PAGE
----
By Paul Callister
Plant-based diets and better managing food waste provide ways of reducing emissions.
According to OraTaio: NZ Climate and Health Council co-convenor Dr Alexandra Macmillan a plant-based diet with less meat and dairy could transform the country’s health while also slashing emissions. The UN’s Intergovernmental Panel on Climate Change (IPCC) also promote switching to a plant-based diet to help fight climate change. In addition, they demonstrate that more people could be fed using less land if individuals cut down on eating meat.
Now a group comprising Nobel laureates, 14 cities, and 40,000 individuals, are urging countries to transition to plant-based food at an international climate summit in Germany.
Locally, fresh water ecologist, and Paekākāriki resident, Mike Joy has worked tirelessly to highlight damage that intensive dairying does to the climate and the environment. Mike features prominently in the film ‘Milked’ which provides a compelling set of arguments to move away from dairy products and more to a plant-based diet.
Another Paekākāriki resident, Judith Galtry, has also been a critic of the dairy industry. Judith is an advocate for safe cycling but she has also been an campaigner for breastfeeding.
Judith has pointed out that the coal fired, high carbon emitting, boilers drying milk into powder primarily support an infant formula industry. Australian economist Julie Smith has quantified the significant damage to the climate of the formula industry.
Further up the coast in Waikanae, long time health and environmental campaigner Deidre Kent has also written about the climate and human health benefits of a plant-based diet.
A plant-based diet can involve relatively unprocessed foods such as lentils or rice. There are also plenty of plant-based alternatives to cow’s milk. But not all are better in terms of impact on the environment and, as yet, most ingredients’ are not grown in New Zealand.
But there are also an increasing variety of processed foods that are seen as direct substitutes for meat products. One such company has recently set up business in Kāpiti, located in the former Kāpiti Cheese factory. Sustainable Foods Limited produces a range of products including sausages and burgers under the name Plan*t foods.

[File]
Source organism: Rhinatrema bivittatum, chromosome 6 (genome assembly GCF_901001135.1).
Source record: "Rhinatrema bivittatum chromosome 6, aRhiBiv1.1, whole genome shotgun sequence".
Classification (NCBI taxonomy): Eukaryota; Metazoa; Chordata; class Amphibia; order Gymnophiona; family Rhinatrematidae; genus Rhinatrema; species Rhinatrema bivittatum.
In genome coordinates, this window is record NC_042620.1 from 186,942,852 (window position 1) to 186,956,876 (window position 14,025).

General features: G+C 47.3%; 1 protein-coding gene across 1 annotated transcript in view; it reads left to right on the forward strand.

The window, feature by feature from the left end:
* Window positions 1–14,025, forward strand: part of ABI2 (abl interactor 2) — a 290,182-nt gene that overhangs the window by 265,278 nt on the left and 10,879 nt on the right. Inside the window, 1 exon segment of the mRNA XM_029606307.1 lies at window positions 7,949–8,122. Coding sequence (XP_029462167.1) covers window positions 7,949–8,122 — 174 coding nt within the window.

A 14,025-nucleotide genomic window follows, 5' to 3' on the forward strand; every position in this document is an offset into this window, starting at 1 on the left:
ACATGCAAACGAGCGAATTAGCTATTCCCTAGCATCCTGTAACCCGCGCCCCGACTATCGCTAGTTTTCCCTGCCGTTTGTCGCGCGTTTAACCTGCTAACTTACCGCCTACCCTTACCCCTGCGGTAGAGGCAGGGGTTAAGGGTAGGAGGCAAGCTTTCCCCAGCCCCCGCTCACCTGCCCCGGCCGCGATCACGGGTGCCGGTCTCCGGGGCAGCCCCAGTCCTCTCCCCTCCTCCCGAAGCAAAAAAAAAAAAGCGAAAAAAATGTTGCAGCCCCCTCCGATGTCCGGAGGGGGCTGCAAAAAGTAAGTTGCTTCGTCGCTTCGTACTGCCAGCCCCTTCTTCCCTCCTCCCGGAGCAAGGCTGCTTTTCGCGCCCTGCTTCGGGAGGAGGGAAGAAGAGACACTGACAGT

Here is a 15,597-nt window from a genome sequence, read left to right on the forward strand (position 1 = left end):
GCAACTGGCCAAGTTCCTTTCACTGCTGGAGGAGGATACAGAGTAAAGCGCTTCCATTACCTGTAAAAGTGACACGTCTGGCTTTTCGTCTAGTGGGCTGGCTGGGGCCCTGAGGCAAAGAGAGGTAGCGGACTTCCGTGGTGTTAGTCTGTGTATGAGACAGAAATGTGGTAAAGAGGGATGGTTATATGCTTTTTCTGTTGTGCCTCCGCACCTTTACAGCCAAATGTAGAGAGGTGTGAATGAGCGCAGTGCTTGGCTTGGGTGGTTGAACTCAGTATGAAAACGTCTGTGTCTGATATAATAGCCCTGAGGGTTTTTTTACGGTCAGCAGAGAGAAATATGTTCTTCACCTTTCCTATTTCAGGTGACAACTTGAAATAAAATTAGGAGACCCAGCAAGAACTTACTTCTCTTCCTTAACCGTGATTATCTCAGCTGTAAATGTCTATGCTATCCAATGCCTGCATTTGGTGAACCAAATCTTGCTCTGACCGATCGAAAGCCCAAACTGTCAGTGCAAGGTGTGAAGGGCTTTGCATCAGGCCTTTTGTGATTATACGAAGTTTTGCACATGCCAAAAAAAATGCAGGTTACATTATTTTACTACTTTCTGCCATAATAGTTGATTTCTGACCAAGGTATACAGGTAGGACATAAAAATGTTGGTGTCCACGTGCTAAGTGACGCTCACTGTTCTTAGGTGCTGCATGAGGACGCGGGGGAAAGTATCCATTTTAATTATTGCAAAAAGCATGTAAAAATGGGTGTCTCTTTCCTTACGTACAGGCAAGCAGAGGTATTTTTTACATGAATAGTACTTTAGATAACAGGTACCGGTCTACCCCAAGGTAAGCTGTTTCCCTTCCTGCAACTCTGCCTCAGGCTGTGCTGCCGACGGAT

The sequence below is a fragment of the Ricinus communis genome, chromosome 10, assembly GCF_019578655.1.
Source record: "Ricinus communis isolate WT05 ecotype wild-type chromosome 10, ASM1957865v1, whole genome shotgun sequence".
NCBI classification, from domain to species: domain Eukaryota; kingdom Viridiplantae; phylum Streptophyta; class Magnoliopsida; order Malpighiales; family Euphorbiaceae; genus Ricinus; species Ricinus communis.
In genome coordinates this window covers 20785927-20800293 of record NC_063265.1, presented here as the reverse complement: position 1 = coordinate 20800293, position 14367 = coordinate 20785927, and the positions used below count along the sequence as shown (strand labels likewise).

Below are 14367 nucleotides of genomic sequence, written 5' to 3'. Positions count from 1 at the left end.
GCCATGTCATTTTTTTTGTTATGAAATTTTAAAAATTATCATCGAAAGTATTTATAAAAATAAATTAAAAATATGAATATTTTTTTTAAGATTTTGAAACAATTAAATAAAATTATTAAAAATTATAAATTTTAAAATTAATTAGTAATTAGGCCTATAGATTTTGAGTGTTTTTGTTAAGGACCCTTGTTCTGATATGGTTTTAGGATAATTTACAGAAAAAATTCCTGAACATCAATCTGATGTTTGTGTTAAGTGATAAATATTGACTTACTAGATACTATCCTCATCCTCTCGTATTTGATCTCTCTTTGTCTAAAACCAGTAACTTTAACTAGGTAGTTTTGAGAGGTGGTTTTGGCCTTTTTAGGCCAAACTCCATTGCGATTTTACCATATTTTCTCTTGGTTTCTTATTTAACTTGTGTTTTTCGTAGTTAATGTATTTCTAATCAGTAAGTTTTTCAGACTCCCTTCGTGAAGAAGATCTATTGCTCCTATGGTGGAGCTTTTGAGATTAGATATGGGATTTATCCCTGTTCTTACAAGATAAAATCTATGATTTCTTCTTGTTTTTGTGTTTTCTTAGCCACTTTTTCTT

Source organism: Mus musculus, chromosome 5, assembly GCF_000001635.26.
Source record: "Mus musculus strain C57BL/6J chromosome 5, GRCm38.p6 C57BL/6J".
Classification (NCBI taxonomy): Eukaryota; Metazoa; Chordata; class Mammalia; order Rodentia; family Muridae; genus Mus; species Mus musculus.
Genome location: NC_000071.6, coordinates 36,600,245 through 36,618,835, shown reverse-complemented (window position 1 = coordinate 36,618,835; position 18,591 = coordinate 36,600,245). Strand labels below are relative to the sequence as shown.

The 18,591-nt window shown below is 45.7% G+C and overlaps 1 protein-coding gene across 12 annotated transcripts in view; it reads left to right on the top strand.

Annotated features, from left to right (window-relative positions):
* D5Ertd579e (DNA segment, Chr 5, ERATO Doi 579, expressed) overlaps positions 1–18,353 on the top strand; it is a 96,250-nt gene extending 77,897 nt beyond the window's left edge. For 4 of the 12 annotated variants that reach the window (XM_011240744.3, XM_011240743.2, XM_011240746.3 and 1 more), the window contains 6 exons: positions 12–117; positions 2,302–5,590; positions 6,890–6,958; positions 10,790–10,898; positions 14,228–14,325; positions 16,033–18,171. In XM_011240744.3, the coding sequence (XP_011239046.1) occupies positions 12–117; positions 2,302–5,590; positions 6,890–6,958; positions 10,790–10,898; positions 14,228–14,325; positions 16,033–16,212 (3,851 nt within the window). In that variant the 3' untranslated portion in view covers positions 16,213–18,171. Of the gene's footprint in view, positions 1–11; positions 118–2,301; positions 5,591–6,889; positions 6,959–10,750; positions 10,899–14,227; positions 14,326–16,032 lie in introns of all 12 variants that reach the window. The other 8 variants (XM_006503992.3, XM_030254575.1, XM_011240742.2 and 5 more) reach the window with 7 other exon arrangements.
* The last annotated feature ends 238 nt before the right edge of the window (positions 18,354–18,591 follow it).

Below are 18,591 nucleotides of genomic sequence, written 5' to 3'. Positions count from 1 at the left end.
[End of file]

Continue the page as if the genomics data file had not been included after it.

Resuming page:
However, in terms of supporting a just transition a major problem with a plant-based diet is the cost for households. A New Zealand research paper titled Cost and greenhouse gas emissions of current, healthy, flexitarian and vegan diets in Aotearoa New Zealand shows that diets with the highest cost have the least climate impact, whereas the cheapest foods generally have the highest impact.
The IPPC also suggest better disposal of food waste will help reduce harmful emissions. This recommendation was also put forward in New Zealand’s Emission Reduction Plan. They want:
- increased kerbside collection of food scraps, so that most households have access to a food waste collection service by 2030
- More investment in waste infrastructure such as composting and other organic processing and resource recovery facilities.
Waste was responsible for 9% of Kāpiti’s emissions in 2019. This comes from various sources but food waste is nevertheless important. We know schemes to divert good food from going to landfill reduces emissions plus helps low-income families
Kaibosh Food Rescue is continuing to make a difference in the Kāpiti community with an average of 39,500 meals worth of food being given to people and organisations from the Kāpiti and Horowhenua districts each month.
Households can recycle their own food waste through composting. But for those unable to do this some local initiatives have been set up to recycle food waste. One, at Paekākāriki, uses a bike and trailer to pick up waste which is then composted in the local community garden. Community gardens and orchards themselves are an example of growing food locally and cutting emissions from transport.
Christchurch was an early leader in separating food waste from other rubbish and organising a food waste kerbside pick up scheme.
Kāpiti Coast District Council needs to follow this example.
Food choices and food waste are examples of where businesses, councils and individuals can all work together to reduce emissions.